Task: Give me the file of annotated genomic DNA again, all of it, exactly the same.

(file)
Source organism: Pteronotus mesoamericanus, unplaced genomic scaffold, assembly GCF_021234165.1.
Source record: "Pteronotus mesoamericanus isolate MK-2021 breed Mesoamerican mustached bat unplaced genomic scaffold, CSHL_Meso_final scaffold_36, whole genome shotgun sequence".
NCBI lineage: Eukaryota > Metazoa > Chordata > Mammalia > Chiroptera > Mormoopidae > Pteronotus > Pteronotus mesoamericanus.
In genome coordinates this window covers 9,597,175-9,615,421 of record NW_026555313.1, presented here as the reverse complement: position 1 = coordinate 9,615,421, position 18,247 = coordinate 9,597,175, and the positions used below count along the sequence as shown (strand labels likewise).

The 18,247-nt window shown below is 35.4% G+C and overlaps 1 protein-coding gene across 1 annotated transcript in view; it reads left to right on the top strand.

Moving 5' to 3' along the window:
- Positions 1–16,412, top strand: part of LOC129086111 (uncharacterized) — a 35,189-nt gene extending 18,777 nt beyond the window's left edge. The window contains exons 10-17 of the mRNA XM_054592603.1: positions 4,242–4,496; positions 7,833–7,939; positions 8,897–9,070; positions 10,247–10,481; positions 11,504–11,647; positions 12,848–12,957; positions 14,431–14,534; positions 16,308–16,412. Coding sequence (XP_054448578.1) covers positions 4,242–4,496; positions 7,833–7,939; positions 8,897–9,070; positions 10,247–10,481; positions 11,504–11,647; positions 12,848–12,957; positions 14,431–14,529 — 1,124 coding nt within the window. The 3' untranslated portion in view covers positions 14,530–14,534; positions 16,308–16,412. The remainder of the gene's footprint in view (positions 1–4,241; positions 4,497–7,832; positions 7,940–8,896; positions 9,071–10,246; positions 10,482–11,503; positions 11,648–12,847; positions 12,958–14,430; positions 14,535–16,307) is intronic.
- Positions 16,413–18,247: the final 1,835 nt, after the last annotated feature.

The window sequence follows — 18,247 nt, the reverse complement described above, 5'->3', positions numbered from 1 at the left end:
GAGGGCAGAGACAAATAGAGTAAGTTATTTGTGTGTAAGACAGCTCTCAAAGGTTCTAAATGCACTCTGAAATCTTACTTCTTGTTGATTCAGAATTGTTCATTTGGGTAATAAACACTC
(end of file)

Source organism: Pteronotus mesoamericanus, unplaced genomic scaffold, assembly GCF_021234165.1.
Source record: "Pteronotus mesoamericanus isolate MK-2021 breed Mesoamerican mustached bat unplaced genomic scaffold, CSHL_Meso_final scaffold_36, whole genome shotgun sequence".
NCBI lineage: Eukaryota > Metazoa > Chordata > Mammalia > Chiroptera > Mormoopidae > Pteronotus > Pteronotus mesoamericanus.
In genome coordinates this window covers 9,597,175-9,615,421 of record NW_026555313.1, presented here as the reverse complement: position 1 = coordinate 9,615,421, position 18,247 = coordinate 9,597,175, and the positions used below count along the sequence as shown (strand labels likewise).

The 18,247-nt window shown below is 35.4% G+C and overlaps 1 protein-coding gene across 1 annotated transcript in view; it reads left to right on the top strand.

Moving 5' to 3' along the window:
- Positions 1–16,412, top strand: part of LOC129086111 (uncharacterized) — a 35,189-nt gene extending 18,777 nt beyond the window's left edge. The window contains exons 10-17 of the mRNA XM_054592603.1: positions 4,242–4,496; positions 7,833–7,939; positions 8,897–9,070; positions 10,247–10,481; positions 11,504–11,647; positions 12,848–12,957; positions 14,431–14,534; positions 16,308–16,412. Coding sequence (XP_054448578.1) covers positions 4,242–4,496; positions 7,833–7,939; positions 8,897–9,070; positions 10,247–10,481; positions 11,504–11,647; positions 12,848–12,957; positions 14,431–14,529 — 1,124 coding nt within the window. The 3' untranslated portion in view covers positions 14,530–14,534; positions 16,308–16,412. The remainder of the gene's footprint in view (positions 1–4,241; positions 4,497–7,832; positions 7,940–8,896; positions 9,071–10,246; positions 10,482–11,503; positions 11,648–12,847; positions 12,958–14,430; positions 14,535–16,307) is intronic.
- Positions 16,413–18,247: the final 1,835 nt, after the last annotated feature.

The window sequence follows — 18,247 nt, the reverse complement described above, 5'->3', positions numbered from 1 at the left end:
GAGGGCAGAGACAAATAGAGTAAGTTATTTGTGTGTAAGACAGCTCTCAAAGGTTCTAAATGCACTCTGAAATCTTACTTCTTGTTGATTCAGAATTGTTCATTTGGGTAATAAACACTC